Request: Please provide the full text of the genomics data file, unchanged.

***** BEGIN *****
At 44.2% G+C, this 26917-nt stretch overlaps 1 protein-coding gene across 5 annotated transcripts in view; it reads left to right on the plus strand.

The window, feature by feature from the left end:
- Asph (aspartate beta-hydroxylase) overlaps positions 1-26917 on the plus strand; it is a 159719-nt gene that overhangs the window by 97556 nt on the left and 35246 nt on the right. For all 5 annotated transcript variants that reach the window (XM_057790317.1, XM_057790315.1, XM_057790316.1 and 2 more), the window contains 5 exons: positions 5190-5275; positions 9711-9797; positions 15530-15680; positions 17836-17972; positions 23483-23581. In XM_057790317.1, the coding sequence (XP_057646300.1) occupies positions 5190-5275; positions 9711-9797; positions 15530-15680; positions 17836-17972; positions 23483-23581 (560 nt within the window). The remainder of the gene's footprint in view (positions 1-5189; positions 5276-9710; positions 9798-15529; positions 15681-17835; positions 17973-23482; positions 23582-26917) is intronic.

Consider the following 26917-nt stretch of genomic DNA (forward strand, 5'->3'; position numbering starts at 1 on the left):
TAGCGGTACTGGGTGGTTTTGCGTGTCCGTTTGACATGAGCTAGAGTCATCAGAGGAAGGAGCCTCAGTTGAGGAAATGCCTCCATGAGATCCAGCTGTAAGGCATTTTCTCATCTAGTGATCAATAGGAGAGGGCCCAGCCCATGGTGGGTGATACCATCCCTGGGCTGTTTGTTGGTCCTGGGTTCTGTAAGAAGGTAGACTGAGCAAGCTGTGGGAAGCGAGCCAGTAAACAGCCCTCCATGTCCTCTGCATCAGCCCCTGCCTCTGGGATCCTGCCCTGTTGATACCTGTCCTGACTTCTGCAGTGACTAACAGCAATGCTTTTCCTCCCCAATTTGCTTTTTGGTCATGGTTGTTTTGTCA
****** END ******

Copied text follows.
At 44.2% G+C, this 26917-nt stretch overlaps 1 protein-coding gene across 5 annotated transcripts in view; it reads left to right on the plus strand.

The window, feature by feature from the left end:
- Asph (aspartate beta-hydroxylase) overlaps positions 1-26917 on the plus strand; it is a 159719-nt gene that overhangs the window by 97556 nt on the left and 35246 nt on the right. For all 5 annotated transcript variants that reach the window (XM_057790317.1, XM_057790315.1, XM_057790316.1 and 2 more), the window contains 5 exons: positions 5190-5275; positions 9711-9797; positions 15530-15680; positions 17836-17972; positions 23483-23581. In XM_057790317.1, the coding sequence (XP_057646300.1) occupies positions 5190-5275; positions 9711-9797; positions 15530-15680; positions 17836-17972; positions 23483-23581 (560 nt within the window). The remainder of the gene's footprint in view (positions 1-5189; positions 5276-9710; positions 9798-15529; positions 15681-17835; positions 17973-23482; positions 23582-26917) is intronic.

Consider the following 26917-nt stretch of genomic DNA (forward strand, 5'->3'; position numbering starts at 1 on the left):
TAGCGGTACTGGGTGGTTTTGCGTGTCCGTTTGACATGAGCTAGAGTCATCAGAGGAAGGAGCCTCAGTTGAGGAAATGCCTCCATGAGATCCAGCTGTAAGGCATTTTCTCATCTAGTGATCAATAGGAGAGGGCCCAGCCCATGGTGGGTGATACCATCCCTGGGCTGTTTGTTGGTCCTGGGTTCTGTAAGAAGGTAGACTGAGCAAGCTGTGGGAAGCGAGCCAGTAAACAGCCCTCCATGTCCTCTGCATCAGCCCCTGCCTCTGGGATCCTGCCCTGTTGATACCTGTCCTGACTTCTGCAGTGACTAACAGCAATGCTTTTCCTCCCCAATTTGCTTTTTGGTCATGGTTGTTTTGTCA